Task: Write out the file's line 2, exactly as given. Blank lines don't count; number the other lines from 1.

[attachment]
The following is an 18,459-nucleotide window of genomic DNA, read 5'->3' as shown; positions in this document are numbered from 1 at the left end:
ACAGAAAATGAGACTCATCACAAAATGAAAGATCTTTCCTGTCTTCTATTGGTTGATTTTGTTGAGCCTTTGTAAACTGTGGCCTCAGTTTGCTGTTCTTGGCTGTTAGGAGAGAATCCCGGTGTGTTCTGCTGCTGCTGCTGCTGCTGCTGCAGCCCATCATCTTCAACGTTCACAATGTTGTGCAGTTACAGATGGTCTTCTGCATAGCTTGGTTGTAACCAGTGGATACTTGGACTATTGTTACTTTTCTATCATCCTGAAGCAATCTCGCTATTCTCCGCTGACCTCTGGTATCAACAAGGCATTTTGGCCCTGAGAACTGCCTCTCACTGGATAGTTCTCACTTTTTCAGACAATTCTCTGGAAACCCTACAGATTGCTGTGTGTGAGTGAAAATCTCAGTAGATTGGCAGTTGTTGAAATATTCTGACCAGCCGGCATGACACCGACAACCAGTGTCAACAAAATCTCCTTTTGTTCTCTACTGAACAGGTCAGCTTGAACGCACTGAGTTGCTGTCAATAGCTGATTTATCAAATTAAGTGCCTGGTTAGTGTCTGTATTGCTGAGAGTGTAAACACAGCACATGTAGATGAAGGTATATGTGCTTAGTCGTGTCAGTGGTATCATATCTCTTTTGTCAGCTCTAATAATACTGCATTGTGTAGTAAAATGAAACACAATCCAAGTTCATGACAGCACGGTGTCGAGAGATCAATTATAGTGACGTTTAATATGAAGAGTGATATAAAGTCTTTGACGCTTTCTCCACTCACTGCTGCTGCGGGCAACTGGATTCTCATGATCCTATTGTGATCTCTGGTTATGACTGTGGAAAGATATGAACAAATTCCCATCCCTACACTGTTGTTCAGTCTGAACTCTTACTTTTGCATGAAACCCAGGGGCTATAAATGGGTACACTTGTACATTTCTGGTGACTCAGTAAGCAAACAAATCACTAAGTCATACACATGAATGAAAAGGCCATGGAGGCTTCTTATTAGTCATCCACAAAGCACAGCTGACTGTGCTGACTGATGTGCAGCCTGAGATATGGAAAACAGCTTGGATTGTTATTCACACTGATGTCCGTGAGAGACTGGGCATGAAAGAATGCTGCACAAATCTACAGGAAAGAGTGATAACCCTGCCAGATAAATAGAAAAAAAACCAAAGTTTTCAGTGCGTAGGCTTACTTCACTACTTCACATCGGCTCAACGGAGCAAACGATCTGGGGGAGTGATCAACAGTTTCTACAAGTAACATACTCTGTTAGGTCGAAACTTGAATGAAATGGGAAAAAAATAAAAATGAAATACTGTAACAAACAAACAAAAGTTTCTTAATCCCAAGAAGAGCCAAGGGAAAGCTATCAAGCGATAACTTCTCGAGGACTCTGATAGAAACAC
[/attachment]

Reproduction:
ACAGAAAATGAGACTCATCACAAAATGAAAGATCTTTCCTGTCTTCTATTGGTTGATTTTGTTGAGCCTTTGTAAACTGTGGCCTCAGTTTGCTGTTCTTGGCTGTTAGGAGAGAATCCCGGTGTGTTCTGCTGCTGCTGCTGCTGCTGCTGCAGCCCATCATCTTCAACGTTCACAATGTTGTGCAGTTACAGATGGTCTTCTGCATAGCTTGGTTGTAACCAGTGGATACTTGGACTATTGTTACTTTTCTATCATCCTGAAGCAATCTCGCTATTCTCCGCTGACCTCTGGTATCAACAAGGCATTTTGGCCCTGAGAACTGCCTCTCACTGGATAGTTCTCACTTTTTCAGACAATTCTCTGGAAACCCTACAGATTGCTGTGTGTGAGTGAAAATCTCAGTAGATTGGCAGTTGTTGAAATATTCTGACCAGCCGGCATGACACCGACAACCAGTGTCAACAAAATCTCCTTTTGTTCTCTACTGAACAGGTCAGCTTGAACGCACTGAGTTGCTGTCAATAGCTGATTTATCAAATTAAGTGCCTGGTTAGTGTCTGTATTGCTGAGAGTGTAAACACAGCACATGTAGATGAAGGTATATGTGCTTAGTCGTGTCAGTGGTATCATATCTCTTTTGTCAGCTCTAATAATACTGCATTGTGTAGTAAAATGAAACACAATCCAAGTTCATGACAGCACGGTGTCGAGAGATCAATTATAGTGACGTTTAATATGAAGAGTGATATAAAGTCTTTGACGCTTTCTCCACTCACTGCTGCTGCGGGCAACTGGATTCTCATGATCCTATTGTGATCTCTGGTTATGACTGTGGAAAGATATGAACAAATTCCCATCCCTACACTGTTGTTCAGTCTGAACTCTTACTTTTGCATGAAACCCAGGGGCTATAAATGGGTACACTTGTACATTTCTGGTGACTCAGTAAGCAAACAAATCACTAAGTCATACACATGAATGAAAAGGCCATGGAGGCTTCTTATTAGTCATCCACAAAGCACAGCTGACTGTGCTGACTGATGTGCAGCCTGAGATATGGAAAACAGCTTGGATTGTTATTCACACTGATGTCCGTGAGAGACTGGGCATGAAAGAATGCTGCACAAATCTACAGGAAAGAGTGATAACCCTGCCAGATAAATAGAAAAAAAACCAAAGTTTTCAGTGCGTAGGCTTACTTCACTACTTCACATCGGCTCAACGGAGCAAACGATCTGGGGGAGTGATCAACAGTTTCTACAAGTAACATACTCTGTTAGGTCGAAACTTGAATGAAATGGGAAAAAAATAAAAATGAAATACTGTAACAAACAAACAAAAGTTTCTTAATCCCAAGAAGAGCCAAGGGAAAGCTATCAAGCGATAACTTCTCGAGGACTCTGATAGAAACAC